Background: Early detection of colorectal anastomotic leakage (AL) may lead to better outcome. AL may be preceded by change in local metabolism and local ischaemia. Microdialysis of the peritoneal cavity is able to measure these changes in real-time and is minimally invasive. The aim of this prospective cohort study was to compare values of intraperitoneal microdialysis in patients with AL to patients without AL after open and laparoscopic colorectal surgery. Methods: Twenty-four patients underwent surgery for left-sided, sigmoid and rectal carcinoma with creation of an anastomosis. Intraoperatively a juxta-anastomotical intraperitoneal and subcutaneous microdialysis catheter was placed. The levels of lactate, pyruvate, glucose and glycerol in the dialysate were measured every 4 h during the first 5 post-operative days, and mean values and area under the curve (AUC) were calculated. Results: Mortality was 0 % and morbidity 38 %. In 3 patients (17 %), AL occurred. In patients with AL, post-operative peritoneal lactate level was 3.2 mmol/l (standard deviation (SD) 0.9) for patients without AL, compared to 4.4 mmol/l (SD 1.5) in case of AL (p = 0.03 for AUC). Intraperitoneal glucose levels were 8.1 mmol/l (SD 1.3), compared to 7.8 mmol/l (SD 2.2) in the complicated course (ns for AUC). Mean intraperitoneal lactate/pyruvate-ratio was 19.2 (SD 3) after colorectal surgery without AL compared to 25 (SD 4.7) in case of AL (non-significant (ns) for AUC). No significant differences were observed between patients who underwent laparoscopic resection and those who underwent open resection. Conclusions: Anastomotic leakage was preceded by a significantly higher AUC and mean value of lactate levels during the first 5 post-operative days. To identify cut-off values for clinical use, pooling of data is necessary.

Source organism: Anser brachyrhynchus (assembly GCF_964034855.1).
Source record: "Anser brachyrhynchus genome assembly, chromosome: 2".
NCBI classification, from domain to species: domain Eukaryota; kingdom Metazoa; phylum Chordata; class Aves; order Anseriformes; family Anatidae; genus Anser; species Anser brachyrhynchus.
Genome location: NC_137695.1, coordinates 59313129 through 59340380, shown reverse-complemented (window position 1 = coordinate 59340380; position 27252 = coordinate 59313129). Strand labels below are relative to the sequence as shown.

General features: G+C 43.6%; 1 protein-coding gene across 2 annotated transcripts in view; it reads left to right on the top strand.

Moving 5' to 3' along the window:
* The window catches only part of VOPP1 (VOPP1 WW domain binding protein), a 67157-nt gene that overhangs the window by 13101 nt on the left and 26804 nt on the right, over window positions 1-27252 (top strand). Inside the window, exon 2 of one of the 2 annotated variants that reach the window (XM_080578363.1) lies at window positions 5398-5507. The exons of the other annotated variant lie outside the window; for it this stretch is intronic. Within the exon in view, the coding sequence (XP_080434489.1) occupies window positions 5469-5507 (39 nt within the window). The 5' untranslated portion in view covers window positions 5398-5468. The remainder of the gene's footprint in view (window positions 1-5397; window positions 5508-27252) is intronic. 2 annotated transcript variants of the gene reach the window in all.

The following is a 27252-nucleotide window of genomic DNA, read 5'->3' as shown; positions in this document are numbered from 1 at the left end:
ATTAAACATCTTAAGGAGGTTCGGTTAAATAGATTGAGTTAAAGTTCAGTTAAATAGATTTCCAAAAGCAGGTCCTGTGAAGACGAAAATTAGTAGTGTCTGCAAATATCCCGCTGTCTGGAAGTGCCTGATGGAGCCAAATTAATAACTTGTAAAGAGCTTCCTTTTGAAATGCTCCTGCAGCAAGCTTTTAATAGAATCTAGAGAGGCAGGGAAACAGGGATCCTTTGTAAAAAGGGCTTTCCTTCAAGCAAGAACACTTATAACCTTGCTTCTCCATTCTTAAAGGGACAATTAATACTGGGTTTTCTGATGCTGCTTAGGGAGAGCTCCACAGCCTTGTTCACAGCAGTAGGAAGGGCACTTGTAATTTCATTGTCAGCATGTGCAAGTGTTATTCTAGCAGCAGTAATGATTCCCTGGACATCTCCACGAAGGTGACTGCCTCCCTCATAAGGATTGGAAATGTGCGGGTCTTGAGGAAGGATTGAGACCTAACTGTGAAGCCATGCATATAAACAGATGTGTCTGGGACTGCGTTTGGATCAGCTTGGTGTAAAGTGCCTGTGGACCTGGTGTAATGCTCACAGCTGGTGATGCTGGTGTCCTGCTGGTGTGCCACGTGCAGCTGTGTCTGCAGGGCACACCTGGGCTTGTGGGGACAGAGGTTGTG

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Techniques in Coloproctology
Erasmus MC: University Medical Center Rotterdam

Daams, F, Wu, Z, Cakir, H, Karsten, T.M, & Lange, J.F. (2014). Identification of anastomotic leakage after colorectal surgery using microdialysis of the peritoneal cavity. Techniques in Coloproctology, 18(1), 65–71. doi:10.1007/s10151-013-1020-0